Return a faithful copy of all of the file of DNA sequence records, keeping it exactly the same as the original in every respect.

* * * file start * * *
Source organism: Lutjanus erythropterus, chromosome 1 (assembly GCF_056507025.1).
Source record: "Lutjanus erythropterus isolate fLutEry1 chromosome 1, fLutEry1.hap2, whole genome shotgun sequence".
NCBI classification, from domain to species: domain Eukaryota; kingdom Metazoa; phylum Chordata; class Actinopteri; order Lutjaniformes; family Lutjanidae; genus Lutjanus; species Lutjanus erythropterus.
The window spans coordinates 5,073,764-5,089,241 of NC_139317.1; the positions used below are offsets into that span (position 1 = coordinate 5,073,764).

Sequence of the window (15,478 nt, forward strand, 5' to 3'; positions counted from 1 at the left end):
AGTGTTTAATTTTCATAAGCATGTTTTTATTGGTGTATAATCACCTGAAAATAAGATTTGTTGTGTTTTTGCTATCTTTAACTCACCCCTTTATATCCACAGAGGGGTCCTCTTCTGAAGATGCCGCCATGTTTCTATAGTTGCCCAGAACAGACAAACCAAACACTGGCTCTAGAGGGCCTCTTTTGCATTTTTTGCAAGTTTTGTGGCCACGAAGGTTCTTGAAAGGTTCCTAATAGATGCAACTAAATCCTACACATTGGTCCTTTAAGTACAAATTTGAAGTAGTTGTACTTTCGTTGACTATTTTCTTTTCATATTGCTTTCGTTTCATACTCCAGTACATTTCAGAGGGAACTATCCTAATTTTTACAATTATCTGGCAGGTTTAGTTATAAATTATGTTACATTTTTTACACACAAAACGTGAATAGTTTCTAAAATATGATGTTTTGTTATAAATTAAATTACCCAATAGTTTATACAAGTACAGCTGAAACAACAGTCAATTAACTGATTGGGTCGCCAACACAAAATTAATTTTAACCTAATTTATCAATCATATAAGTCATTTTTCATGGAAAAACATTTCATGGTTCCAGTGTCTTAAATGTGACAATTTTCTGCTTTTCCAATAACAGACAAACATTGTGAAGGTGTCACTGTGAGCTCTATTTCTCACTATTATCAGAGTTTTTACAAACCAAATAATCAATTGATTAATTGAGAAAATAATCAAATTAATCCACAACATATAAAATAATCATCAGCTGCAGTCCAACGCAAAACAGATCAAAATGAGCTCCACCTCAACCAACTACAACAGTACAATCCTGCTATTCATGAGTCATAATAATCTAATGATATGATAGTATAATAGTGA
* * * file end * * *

Source organism: Lutjanus erythropterus, chromosome 1 (assembly GCF_056507025.1).
Source record: "Lutjanus erythropterus isolate fLutEry1 chromosome 1, fLutEry1.hap2, whole genome shotgun sequence".
NCBI classification, from domain to species: domain Eukaryota; kingdom Metazoa; phylum Chordata; class Actinopteri; order Lutjaniformes; family Lutjanidae; genus Lutjanus; species Lutjanus erythropterus.
The window spans coordinates 5,073,764-5,089,241 of NC_139317.1; the positions used below are offsets into that span (position 1 = coordinate 5,073,764).

Sequence of the window (15,478 nt, forward strand, 5' to 3'; positions counted from 1 at the left end):
AGTGTTTAATTTTCATAAGCATGTTTTTATTGGTGTATAATCACCTGAAAATAAGATTTGTTGTGTTTTTGCTATCTTTAACTCACCCCTTTATATCCACAGAGGGGTCCTCTTCTGAAGATGCCGCCATGTTTCTATAGTTGCCCAGAACAGACAAACCAAACACTGGCTCTAGAGGGCCTCTTTTGCATTTTTTGCAAGTTTTGTGGCCACGAAGGTTCTTGAAAGGTTCCTAATAGATGCAACTAAATCCTACACATTGGTCCTTTAAGTACAAATTTGAAGTAGTTGTACTTTCGTTGACTATTTTCTTTTCATATTGCTTTCGTTTCATACTCCAGTACATTTCAGAGGGAACTATCCTAATTTTTACAATTATCTGGCAGGTTTAGTTATAAATTATGTTACATTTTTTACACACAAAACGTGAATAGTTTCTAAAATATGATGTTTTGTTATAAATTAAATTACCCAATAGTTTATACAAGTACAGCTGAAACAACAGTCAATTAACTGATTGGGTCGCCAACACAAAATTAATTTTAACCTAATTTATCAATCATATAAGTCATTTTTCATGGAAAAACATTTCATGGTTCCAGTGTCTTAAATGTGACAATTTTCTGCTTTTCCAATAACAGACAAACATTGTGAAGGTGTCACTGTGAGCTCTATTTCTCACTATTATCAGAGTTTTTACAAACCAAATAATCAATTGATTAATTGAGAAAATAATCAAATTAATCCACAACATATAAAATAATCATCAGCTGCAGTCCAACGCAAAACAGATCAAAATGAGCTCCACCTCAACCAACTACAACAGTACAATCCTGCTATTCATGAGTCATAATAATCTAATGATATGATAGTATAATAGTGA